Virtual Reality is no longer confined within the realm of gaming and live entertainment. With breakthroughs taking place regularly within this niche’ domain, VR is now being applied to various projects related to pain management, cellular investigation so as to help alleviate ailments that currently affect many people across the globe.
Not only that, it has now come to a stage where cancer experts from all over the world are coming together with The Sony Foundation and Tour de Cure in order to help fight cancer. The aforementioned organizations have set aside a grant worth half a million dollars so that VR innovations which can help with cancer research can be looked into and developed.
More About the Project
Even though VR research continues to grow, its applications within the domain of medicine and healthcare remain quite restricted.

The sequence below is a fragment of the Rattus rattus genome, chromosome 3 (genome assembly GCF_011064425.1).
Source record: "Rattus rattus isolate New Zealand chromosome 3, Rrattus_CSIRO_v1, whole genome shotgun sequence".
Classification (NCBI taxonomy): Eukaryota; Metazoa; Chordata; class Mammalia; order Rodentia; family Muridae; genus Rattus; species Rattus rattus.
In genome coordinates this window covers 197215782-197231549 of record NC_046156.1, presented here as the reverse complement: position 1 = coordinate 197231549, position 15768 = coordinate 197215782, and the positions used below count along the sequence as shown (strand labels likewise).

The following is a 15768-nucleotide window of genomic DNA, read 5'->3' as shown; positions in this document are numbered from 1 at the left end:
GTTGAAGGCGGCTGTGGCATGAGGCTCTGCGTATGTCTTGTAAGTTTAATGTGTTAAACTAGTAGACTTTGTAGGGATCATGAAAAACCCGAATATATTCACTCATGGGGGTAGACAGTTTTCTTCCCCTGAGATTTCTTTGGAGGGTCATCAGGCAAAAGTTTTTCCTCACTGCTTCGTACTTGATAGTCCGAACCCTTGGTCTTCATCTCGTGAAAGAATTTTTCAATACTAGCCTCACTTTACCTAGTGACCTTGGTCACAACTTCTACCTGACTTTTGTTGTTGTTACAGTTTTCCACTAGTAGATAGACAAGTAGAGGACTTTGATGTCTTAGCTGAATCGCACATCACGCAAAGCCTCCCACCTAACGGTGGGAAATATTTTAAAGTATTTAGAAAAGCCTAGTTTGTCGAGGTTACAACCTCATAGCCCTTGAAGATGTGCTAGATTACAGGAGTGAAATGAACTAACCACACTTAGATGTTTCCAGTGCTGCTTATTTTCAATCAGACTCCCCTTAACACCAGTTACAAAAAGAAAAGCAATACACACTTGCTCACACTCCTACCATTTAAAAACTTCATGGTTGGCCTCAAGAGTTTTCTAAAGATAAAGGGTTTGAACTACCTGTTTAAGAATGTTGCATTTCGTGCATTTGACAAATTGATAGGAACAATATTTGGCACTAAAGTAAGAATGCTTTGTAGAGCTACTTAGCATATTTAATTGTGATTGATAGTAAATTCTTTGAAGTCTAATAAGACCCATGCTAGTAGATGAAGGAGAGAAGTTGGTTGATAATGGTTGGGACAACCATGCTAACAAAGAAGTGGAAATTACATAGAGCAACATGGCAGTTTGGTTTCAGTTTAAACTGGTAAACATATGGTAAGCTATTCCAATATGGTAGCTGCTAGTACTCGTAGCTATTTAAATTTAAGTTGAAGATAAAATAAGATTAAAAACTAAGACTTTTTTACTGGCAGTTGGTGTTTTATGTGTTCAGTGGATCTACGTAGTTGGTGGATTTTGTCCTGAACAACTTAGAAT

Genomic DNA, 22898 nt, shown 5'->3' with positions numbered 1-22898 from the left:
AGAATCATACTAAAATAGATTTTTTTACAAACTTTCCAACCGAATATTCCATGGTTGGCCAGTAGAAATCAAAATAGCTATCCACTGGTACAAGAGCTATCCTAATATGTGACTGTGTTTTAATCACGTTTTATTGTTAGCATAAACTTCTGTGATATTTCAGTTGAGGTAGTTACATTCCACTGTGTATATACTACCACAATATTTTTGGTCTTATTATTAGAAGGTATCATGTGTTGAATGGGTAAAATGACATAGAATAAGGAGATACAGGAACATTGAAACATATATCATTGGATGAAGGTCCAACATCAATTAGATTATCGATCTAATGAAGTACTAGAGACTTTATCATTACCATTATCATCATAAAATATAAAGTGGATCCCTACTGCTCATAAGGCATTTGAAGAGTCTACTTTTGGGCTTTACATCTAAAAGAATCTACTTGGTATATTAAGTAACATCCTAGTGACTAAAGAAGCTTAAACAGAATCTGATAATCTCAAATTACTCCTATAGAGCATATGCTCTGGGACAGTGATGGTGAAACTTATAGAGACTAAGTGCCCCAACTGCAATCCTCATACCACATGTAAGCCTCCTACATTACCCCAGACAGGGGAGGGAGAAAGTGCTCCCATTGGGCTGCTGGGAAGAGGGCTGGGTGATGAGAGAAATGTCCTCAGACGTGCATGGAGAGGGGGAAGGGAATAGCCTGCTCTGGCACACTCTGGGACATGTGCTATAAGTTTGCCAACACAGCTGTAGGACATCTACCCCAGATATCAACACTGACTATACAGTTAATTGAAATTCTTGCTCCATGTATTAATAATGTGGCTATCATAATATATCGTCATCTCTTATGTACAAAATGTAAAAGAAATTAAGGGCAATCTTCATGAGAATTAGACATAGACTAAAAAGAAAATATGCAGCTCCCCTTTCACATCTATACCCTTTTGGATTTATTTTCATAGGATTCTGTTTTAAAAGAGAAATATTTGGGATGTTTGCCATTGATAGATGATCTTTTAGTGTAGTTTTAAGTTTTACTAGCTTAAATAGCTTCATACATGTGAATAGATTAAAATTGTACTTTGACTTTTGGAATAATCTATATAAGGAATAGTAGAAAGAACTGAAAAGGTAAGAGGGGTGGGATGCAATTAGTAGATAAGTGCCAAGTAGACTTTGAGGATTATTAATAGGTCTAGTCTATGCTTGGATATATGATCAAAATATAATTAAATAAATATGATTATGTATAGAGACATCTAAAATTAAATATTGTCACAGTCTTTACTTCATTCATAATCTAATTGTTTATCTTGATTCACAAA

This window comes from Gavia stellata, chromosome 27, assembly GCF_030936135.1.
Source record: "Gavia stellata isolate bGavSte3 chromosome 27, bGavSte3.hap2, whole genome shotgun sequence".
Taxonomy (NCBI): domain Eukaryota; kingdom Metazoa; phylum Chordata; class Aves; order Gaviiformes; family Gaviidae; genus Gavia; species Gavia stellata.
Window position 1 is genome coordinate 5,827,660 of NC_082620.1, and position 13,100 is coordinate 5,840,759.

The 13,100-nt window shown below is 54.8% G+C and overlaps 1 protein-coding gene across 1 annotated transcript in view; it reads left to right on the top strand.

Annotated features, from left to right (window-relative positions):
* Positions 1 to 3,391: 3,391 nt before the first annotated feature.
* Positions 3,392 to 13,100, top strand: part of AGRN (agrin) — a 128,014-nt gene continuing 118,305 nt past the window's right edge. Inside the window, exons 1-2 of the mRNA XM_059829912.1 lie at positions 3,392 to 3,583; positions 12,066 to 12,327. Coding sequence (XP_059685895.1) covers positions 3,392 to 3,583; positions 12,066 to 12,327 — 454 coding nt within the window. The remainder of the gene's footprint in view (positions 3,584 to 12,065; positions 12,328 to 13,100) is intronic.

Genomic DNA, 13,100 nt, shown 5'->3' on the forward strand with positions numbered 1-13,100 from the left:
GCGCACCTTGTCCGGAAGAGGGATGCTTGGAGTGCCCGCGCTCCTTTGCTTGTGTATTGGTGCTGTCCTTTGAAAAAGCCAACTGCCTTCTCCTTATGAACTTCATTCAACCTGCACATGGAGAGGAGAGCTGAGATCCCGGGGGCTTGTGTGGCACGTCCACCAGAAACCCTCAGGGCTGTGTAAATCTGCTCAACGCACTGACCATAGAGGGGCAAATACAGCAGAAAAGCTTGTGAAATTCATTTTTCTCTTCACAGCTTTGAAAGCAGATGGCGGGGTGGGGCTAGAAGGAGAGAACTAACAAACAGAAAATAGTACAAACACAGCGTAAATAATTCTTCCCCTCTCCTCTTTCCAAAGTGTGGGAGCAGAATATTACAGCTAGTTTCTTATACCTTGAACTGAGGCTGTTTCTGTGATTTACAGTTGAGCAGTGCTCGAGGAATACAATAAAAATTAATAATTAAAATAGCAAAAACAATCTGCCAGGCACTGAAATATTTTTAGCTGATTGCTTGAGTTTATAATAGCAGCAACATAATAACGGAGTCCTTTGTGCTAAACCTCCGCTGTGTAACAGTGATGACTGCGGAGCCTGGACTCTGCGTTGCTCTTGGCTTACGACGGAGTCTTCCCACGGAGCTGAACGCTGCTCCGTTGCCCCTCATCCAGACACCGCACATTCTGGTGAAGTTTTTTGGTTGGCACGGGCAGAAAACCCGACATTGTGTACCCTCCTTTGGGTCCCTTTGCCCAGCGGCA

According to Sophie Ryan, CEO of The Sony Foundation, their latest funding effort could play a big role in bridging the gap that currently exists between cancer research and the VR industry. In this regard, she added:
“We hope that we will uncover a brilliant idea to fund the application of VR to support youth cancer patients that haven’t been seen before. And, we are excited to foster new networks for collaboration between some of the leading VR developers around the world with cancer researchers to ignite future interest and investment in this type of game-changing research.”
Over the years, the survival rates of adults suffering from cancer have continually increased but the same cannot be said for the survival rates of adolescent children and young adults– with studies indicating that their rates have remained the same, and in some cases have even lowered, over the course of the past 25 years.
According to Chuck Bailey, Head Researcher at The Gene and Stem Cell Therapy Centenary Institute, it is imperative for industrial and medical research organizations to come together and fund new innovative techniques for tackling cancer– especially since conventional methods have proven to be only somewhat effective 100% of the time.
With the rise of Virtual Reality, the technology now needs to be used within areas beyond simple pain management and gaming. This latest effort hopes to achieve this and if successful, could set a healthy precedent for the medical industry as a whole.